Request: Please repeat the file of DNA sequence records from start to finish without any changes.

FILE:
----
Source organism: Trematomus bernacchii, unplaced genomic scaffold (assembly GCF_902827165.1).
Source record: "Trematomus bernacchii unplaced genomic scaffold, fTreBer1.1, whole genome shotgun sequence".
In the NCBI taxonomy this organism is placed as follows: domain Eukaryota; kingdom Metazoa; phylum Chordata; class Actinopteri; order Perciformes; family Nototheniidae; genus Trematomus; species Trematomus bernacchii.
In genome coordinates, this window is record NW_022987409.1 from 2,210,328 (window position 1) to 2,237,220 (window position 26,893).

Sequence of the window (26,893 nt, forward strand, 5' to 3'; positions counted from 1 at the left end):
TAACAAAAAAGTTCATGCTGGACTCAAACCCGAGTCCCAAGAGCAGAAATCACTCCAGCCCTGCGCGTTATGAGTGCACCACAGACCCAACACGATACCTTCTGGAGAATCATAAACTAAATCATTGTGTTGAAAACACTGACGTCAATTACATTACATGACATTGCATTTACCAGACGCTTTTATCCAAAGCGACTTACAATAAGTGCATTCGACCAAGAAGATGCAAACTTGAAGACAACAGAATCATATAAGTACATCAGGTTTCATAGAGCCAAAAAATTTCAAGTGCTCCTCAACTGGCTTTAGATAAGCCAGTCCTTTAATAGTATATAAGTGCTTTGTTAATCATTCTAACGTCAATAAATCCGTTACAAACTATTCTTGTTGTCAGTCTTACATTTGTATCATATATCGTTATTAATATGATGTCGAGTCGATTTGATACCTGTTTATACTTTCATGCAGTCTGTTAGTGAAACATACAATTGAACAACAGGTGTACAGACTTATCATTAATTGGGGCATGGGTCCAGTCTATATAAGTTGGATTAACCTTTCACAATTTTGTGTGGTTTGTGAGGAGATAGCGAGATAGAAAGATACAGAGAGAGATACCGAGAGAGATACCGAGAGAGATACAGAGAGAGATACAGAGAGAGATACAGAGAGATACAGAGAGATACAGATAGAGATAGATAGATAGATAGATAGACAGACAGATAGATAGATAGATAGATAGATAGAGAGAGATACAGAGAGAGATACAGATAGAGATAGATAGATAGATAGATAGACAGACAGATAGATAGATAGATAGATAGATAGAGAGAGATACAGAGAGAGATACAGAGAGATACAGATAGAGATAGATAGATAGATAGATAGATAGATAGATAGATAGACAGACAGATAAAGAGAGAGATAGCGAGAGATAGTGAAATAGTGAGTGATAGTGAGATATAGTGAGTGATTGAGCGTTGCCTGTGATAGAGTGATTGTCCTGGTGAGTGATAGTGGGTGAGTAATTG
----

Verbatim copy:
Source organism: Trematomus bernacchii, unplaced genomic scaffold (assembly GCF_902827165.1).
Source record: "Trematomus bernacchii unplaced genomic scaffold, fTreBer1.1, whole genome shotgun sequence".
In the NCBI taxonomy this organism is placed as follows: domain Eukaryota; kingdom Metazoa; phylum Chordata; class Actinopteri; order Perciformes; family Nototheniidae; genus Trematomus; species Trematomus bernacchii.
In genome coordinates, this window is record NW_022987409.1 from 2,210,328 (window position 1) to 2,237,220 (window position 26,893).

Sequence of the window (26,893 nt, forward strand, 5' to 3'; positions counted from 1 at the left end):
TAACAAAAAAGTTCATGCTGGACTCAAACCCGAGTCCCAAGAGCAGAAATCACTCCAGCCCTGCGCGTTATGAGTGCACCACAGACCCAACACGATACCTTCTGGAGAATCATAAACTAAATCATTGTGTTGAAAACACTGACGTCAATTACATTACATGACATTGCATTTACCAGACGCTTTTATCCAAAGCGACTTACAATAAGTGCATTCGACCAAGAAGATGCAAACTTGAAGACAACAGAATCATATAAGTACATCAGGTTTCATAGAGCCAAAAAATTTCAAGTGCTCCTCAACTGGCTTTAGATAAGCCAGTCCTTTAATAGTATATAAGTGCTTTGTTAATCATTCTAACGTCAATAAATCCGTTACAAACTATTCTTGTTGTCAGTCTTACATTTGTATCATATATCGTTATTAATATGATGTCGAGTCGATTTGATACCTGTTTATACTTTCATGCAGTCTGTTAGTGAAACATACAATTGAACAACAGGTGTACAGACTTATCATTAATTGGGGCATGGGTCCAGTCTATATAAGTTGGATTAACCTTTCACAATTTTGTGTGGTTTGTGAGGAGATAGCGAGATAGAAAGATACAGAGAGAGATACCGAGAGAGATACCGAGAGAGATACAGAGAGAGATACAGAGAGAGATACAGAGAGATACAGAGAGATACAGATAGAGATAGATAGATAGATAGATAGACAGACAGATAGATAGATAGATAGATAGATAGAGAGAGATACAGAGAGAGATACAGATAGAGATAGATAGATAGATAGATAGACAGACAGATAGATAGATAGATAGATAGATAGAGAGAGATACAGAGAGAGATACAGAGAGATACAGATAGAGATAGATAGATAGATAGATAGATAGATAGATAGATAGACAGACAGATAAAGAGAGAGATAGCGAGAGATAGTGAAATAGTGAGTGATAGTGAGATATAGTGAGTGATTGAGCGTTGCCTGTGATAGAGTGATTGTCCTGGTGAGTGATAGTGGGTGAGTAATTG